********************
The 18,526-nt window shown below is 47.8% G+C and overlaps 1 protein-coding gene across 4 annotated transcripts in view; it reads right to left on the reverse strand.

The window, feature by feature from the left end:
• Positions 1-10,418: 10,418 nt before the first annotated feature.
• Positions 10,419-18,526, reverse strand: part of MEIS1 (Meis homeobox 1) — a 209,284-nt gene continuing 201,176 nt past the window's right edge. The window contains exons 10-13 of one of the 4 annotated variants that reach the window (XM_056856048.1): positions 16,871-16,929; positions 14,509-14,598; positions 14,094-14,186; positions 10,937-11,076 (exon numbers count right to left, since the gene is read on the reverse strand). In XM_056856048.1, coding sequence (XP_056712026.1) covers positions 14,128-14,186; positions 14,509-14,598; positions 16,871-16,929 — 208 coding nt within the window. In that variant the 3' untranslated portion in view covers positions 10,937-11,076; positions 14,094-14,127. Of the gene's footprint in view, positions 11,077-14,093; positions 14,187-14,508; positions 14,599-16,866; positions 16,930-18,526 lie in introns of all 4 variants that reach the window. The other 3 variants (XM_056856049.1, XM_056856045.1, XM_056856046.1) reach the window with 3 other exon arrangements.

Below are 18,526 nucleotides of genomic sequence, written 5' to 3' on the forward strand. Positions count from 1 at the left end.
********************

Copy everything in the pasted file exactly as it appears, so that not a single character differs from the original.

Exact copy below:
The 18,526-nt window shown below is 47.8% G+C and overlaps 1 protein-coding gene across 4 annotated transcripts in view; it reads right to left on the reverse strand.

The window, feature by feature from the left end:
• Positions 1-10,418: 10,418 nt before the first annotated feature.
• Positions 10,419-18,526, reverse strand: part of MEIS1 (Meis homeobox 1) — a 209,284-nt gene continuing 201,176 nt past the window's right edge. The window contains exons 10-13 of one of the 4 annotated variants that reach the window (XM_056856048.1): positions 16,871-16,929; positions 14,509-14,598; positions 14,094-14,186; positions 10,937-11,076 (exon numbers count right to left, since the gene is read on the reverse strand). In XM_056856048.1, coding sequence (XP_056712026.1) covers positions 14,128-14,186; positions 14,509-14,598; positions 16,871-16,929 — 208 coding nt within the window. In that variant the 3' untranslated portion in view covers positions 10,937-11,076; positions 14,094-14,127. Of the gene's footprint in view, positions 11,077-14,093; positions 14,187-14,508; positions 14,599-16,866; positions 16,930-18,526 lie in introns of all 4 variants that reach the window. The other 3 variants (XM_056856049.1, XM_056856045.1, XM_056856046.1) reach the window with 3 other exon arrangements.

Below are 18,526 nucleotides of genomic sequence, written 5' to 3' on the forward strand. Positions count from 1 at the left end.